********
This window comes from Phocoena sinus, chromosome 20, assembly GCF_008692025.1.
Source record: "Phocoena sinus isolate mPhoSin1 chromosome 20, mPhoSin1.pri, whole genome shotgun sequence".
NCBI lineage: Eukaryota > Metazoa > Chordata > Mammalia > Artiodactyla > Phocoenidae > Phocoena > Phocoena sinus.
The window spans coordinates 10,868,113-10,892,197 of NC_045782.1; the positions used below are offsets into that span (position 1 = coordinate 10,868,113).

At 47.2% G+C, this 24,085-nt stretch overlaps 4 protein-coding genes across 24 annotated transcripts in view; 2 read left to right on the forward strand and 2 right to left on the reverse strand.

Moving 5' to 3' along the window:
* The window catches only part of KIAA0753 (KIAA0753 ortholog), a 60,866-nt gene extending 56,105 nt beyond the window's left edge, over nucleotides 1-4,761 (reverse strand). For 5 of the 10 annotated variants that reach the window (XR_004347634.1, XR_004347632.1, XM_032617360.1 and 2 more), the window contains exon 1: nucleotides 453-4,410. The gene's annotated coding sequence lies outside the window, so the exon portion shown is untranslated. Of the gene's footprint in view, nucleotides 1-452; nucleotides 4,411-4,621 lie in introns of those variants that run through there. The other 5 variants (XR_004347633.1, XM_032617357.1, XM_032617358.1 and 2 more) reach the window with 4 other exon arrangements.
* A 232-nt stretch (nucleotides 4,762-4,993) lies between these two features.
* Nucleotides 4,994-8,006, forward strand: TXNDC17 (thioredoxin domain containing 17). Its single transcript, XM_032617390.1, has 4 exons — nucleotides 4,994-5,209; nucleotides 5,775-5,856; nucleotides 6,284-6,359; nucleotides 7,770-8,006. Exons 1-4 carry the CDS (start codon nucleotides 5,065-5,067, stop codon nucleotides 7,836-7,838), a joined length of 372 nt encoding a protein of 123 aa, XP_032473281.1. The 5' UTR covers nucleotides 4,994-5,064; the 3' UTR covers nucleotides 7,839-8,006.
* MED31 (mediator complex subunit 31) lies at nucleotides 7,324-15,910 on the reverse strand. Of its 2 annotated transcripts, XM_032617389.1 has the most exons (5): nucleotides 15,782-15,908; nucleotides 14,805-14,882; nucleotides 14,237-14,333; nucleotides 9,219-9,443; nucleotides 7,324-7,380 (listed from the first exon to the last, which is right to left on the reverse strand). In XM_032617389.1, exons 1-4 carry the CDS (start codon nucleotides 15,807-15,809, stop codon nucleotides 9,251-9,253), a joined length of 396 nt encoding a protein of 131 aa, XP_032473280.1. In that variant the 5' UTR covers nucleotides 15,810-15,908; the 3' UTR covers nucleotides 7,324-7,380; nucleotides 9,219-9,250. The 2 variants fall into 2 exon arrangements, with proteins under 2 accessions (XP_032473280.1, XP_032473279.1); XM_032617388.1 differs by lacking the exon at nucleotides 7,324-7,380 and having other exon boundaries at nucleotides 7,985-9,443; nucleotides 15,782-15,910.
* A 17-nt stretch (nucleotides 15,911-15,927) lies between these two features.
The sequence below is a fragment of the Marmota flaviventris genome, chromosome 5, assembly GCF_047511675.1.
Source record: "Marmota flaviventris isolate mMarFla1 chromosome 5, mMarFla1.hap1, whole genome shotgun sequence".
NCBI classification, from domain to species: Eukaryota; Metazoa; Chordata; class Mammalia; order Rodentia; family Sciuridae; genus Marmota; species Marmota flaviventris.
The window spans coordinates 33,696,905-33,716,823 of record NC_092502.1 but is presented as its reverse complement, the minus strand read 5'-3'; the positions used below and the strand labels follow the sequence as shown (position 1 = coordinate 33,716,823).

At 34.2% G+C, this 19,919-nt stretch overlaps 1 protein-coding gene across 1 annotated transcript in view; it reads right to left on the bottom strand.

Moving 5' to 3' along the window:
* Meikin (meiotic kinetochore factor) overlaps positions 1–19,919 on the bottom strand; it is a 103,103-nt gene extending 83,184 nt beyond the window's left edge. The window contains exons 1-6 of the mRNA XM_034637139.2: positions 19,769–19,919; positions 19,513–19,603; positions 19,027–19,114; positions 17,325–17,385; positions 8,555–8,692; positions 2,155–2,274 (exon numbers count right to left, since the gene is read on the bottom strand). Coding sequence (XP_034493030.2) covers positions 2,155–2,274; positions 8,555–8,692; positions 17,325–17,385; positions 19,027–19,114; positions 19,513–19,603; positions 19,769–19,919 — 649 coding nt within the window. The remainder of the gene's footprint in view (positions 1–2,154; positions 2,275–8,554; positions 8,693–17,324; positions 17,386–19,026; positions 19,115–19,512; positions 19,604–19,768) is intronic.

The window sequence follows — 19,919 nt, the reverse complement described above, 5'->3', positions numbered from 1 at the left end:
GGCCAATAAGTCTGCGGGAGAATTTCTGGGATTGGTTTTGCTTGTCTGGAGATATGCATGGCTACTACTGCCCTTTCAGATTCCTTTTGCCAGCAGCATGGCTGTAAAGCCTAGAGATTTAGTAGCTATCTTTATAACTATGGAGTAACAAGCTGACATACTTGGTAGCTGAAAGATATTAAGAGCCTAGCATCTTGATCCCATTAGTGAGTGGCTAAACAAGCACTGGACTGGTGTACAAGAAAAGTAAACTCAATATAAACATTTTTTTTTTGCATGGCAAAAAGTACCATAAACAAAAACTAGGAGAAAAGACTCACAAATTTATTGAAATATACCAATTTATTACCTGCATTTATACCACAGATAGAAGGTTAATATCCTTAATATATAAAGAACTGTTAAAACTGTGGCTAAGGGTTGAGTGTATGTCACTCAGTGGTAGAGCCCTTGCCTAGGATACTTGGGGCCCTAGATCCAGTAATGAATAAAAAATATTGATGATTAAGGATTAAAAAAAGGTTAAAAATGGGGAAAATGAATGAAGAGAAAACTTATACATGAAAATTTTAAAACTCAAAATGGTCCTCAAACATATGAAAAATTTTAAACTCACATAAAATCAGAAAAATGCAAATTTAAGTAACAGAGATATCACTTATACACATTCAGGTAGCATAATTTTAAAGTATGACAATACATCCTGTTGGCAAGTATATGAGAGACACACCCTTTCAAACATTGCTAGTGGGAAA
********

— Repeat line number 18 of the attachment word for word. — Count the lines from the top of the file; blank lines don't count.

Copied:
* Meikin (meiotic kinetochore factor) overlaps positions 1–19,919 on the bottom strand; it is a 103,103-nt gene extending 83,184 nt beyond the window's left edge. The window contains exons 1-6 of the mRNA XM_034637139.2: positions 19,769–19,919; positions 19,513–19,603; positions 19,027–19,114; positions 17,325–17,385; positions 8,555–8,692; positions 2,155–2,274 (exon numbers count right to left, since the gene is read on the bottom strand). Coding sequence (XP_034493030.2) covers positions 2,155–2,274; positions 8,555–8,692; positions 17,325–17,385; positions 19,027–19,114; positions 19,513–19,603; positions 19,769–19,919 — 649 coding nt within the window. The remainder of the gene's footprint in view (positions 1–2,154; positions 2,275–8,554; positions 8,693–17,324; positions 17,386–19,026; positions 19,115–19,512; positions 19,604–19,768) is intronic.